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Workers are protected from a wide range of employment practices under the laws of New York City. Employment discrimination attorneys can assert claims on their clients’ behalf under city law for unlawful actions by employers based on gender, caregiver status, and other factors. Federal and state law prohibit discrimination on the basis of pregnancy and recent childbirth. New York City’s prohibition on caregiver discrimination offers further employment protections for young parents. These provisions do not specifically mention gender, but caregiver discrimination is often intertwined with gender discrimination simply because of gendered assumptions about caregiving. A lawsuit filed last year, Avery v. Le Bernardin, Inc. et al, No. 1:18-cv-000626, complaint (S.D.N.Y., Jan. 24, 2018), illustrates this close relationship, as well as the proximity between sexual harassment and other forms of gender discrimination. The plaintiff dismissed her suit without prejudice several months after filing it, but the complaint still offers a useful example of the kinds of allegations often found in the restaurant industry.

Sexual harassment is considered a form of unlawful sex discrimination under most employment antidiscrimination statutes. The New York City Human Rights Law (NYCHRL) is one of the few statutes in the U.S. to address caregiver discrimination. It defines a “caregiver” as an individual “who provides direct and ongoing care for a minor child or a care recipient.” N.Y.C. Admin. Code § 8-102. The term “care recipient” applies to a person who is a family member or resides with the caregiver, who suffers from a disability, and who depends on the caregiver for daily support. This person could be an adult or a child. The definition of “caregiver” also includes responsibility for a “minor child,” simply defined as someone under the age of eighteen. This effectively includes all parents.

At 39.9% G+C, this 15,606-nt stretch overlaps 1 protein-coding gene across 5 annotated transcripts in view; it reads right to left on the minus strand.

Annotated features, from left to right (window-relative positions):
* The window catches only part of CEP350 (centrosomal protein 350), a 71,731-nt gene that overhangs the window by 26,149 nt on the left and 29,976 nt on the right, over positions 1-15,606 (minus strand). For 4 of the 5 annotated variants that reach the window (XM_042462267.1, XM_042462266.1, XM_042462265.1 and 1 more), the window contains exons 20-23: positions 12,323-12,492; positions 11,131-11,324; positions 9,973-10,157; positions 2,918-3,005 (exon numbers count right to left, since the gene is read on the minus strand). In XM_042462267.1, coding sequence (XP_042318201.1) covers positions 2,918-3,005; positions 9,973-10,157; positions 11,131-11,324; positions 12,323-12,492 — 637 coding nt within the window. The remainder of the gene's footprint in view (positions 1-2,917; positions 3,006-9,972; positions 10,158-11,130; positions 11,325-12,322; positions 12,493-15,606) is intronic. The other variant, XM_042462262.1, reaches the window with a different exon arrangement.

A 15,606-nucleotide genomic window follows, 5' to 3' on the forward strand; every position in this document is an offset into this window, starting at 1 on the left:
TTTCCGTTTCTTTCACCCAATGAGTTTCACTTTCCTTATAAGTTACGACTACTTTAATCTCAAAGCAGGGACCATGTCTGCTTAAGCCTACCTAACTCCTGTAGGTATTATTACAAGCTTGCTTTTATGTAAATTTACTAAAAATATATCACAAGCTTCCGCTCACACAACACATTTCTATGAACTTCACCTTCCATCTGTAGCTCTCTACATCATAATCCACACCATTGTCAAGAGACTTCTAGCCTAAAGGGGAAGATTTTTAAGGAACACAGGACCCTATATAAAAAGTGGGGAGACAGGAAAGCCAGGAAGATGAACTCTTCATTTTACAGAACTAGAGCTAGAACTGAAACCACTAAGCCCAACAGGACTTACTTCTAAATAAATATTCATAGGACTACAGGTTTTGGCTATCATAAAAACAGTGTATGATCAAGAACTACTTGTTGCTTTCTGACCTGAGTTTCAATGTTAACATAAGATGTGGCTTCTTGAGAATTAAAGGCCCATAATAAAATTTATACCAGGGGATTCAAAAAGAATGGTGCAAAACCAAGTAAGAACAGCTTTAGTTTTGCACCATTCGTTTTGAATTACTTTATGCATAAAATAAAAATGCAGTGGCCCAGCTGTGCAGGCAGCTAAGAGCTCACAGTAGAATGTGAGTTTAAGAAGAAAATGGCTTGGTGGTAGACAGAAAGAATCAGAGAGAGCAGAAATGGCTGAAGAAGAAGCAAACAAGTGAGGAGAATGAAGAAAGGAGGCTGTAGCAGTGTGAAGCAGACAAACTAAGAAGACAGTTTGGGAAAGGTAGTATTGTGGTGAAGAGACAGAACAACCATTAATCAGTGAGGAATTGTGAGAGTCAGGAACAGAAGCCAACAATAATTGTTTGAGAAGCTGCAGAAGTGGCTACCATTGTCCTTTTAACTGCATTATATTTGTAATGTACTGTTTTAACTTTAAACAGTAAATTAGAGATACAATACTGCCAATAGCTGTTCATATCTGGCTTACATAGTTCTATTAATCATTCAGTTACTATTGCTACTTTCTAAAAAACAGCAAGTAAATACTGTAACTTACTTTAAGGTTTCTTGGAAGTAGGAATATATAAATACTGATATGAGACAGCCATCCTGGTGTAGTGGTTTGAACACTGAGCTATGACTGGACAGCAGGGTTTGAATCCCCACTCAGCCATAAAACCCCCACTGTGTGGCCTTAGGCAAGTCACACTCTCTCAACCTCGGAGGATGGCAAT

The plaintiff in Avery worked for about three years as a server at “one of the finest restaurants in the United States.” Avery, complaint at 1. She alleged that women who worked at the restaurant regularly faced sexual harassment, and that management either ignored complaints or “shamed” the people who complained. Id. at 2. She further alleged that one of the restaurant’s owners, whom she named individually as a defendant, engaged in “body shaming of Plaintiff shortly after giving birth for her weight gain,” among other claims. Id. The restaurant, she claims, refused to assign her to lunch shifts to accommodate her childcare schedule, resulting in her constructive discharge.